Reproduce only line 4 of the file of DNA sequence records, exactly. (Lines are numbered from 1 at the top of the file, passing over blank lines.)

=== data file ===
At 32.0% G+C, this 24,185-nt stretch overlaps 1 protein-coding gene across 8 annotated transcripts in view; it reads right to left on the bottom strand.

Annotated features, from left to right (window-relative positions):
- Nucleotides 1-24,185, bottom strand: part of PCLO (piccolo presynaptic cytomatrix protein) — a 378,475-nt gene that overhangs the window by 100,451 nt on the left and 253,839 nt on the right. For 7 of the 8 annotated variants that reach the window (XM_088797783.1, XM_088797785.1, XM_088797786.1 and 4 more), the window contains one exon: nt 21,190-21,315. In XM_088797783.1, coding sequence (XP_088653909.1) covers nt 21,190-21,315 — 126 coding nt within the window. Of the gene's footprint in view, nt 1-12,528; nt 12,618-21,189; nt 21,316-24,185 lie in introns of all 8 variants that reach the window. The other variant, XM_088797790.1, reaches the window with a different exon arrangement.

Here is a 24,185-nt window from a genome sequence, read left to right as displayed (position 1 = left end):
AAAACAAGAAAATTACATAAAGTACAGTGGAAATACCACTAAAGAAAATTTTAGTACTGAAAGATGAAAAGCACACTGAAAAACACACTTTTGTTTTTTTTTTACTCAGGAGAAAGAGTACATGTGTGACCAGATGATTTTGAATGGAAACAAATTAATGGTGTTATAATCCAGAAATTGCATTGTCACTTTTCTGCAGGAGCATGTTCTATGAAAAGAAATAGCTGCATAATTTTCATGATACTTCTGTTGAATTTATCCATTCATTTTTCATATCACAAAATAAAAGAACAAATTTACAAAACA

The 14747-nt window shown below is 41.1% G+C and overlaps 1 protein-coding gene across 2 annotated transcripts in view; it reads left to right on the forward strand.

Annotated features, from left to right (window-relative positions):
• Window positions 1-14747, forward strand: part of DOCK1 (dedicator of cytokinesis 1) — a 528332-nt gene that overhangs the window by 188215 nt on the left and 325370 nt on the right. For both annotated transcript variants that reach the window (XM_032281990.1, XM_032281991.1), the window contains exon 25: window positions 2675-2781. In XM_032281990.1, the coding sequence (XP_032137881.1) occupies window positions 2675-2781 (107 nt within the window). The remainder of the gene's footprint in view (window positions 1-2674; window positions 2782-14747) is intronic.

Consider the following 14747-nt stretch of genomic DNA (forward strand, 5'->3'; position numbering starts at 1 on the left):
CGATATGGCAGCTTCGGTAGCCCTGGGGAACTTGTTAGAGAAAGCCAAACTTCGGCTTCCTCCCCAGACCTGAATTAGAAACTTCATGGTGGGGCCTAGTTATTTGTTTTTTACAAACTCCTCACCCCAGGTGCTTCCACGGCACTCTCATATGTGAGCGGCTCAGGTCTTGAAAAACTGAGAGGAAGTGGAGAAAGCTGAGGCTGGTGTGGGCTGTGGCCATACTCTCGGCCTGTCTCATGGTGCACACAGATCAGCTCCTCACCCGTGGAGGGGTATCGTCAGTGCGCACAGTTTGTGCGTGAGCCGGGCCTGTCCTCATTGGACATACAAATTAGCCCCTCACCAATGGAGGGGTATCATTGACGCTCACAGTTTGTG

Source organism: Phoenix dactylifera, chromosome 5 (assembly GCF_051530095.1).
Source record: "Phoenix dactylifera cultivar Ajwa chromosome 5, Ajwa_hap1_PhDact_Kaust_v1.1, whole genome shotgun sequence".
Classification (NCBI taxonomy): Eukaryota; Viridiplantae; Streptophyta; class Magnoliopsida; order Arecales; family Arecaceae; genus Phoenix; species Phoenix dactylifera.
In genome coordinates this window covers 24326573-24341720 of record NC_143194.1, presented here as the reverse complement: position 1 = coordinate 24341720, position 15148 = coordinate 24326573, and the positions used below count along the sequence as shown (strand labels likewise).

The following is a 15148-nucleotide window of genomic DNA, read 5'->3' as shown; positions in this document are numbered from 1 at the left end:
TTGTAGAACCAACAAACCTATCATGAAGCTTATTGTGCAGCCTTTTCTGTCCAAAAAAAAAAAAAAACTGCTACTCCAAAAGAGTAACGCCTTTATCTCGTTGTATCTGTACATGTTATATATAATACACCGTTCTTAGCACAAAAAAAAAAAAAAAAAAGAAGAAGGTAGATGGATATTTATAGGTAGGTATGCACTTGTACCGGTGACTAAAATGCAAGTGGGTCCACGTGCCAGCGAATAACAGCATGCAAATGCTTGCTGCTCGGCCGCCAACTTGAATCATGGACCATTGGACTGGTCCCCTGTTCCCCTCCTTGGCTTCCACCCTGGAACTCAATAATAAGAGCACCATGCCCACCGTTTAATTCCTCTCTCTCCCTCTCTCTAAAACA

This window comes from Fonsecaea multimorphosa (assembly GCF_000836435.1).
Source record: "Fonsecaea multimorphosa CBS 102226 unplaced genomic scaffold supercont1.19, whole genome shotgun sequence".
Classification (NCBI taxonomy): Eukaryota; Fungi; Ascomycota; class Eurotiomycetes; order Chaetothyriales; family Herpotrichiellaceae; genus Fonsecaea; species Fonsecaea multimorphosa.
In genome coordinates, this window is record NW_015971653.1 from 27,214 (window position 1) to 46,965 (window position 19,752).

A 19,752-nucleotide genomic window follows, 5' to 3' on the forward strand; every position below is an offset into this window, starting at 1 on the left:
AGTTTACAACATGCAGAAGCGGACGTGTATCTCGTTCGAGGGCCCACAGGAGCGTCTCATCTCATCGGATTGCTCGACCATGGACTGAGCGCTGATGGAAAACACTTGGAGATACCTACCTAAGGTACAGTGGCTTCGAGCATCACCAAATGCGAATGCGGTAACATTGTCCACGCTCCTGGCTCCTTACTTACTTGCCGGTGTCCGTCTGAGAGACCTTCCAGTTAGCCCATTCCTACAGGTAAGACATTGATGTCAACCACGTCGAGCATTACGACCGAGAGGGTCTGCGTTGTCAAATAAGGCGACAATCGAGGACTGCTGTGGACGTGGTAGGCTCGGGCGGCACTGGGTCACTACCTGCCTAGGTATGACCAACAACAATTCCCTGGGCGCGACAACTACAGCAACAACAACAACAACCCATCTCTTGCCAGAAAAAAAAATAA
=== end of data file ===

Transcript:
Here is a 24,185-nt window from a genome sequence, read left to right as displayed (position 1 = left end):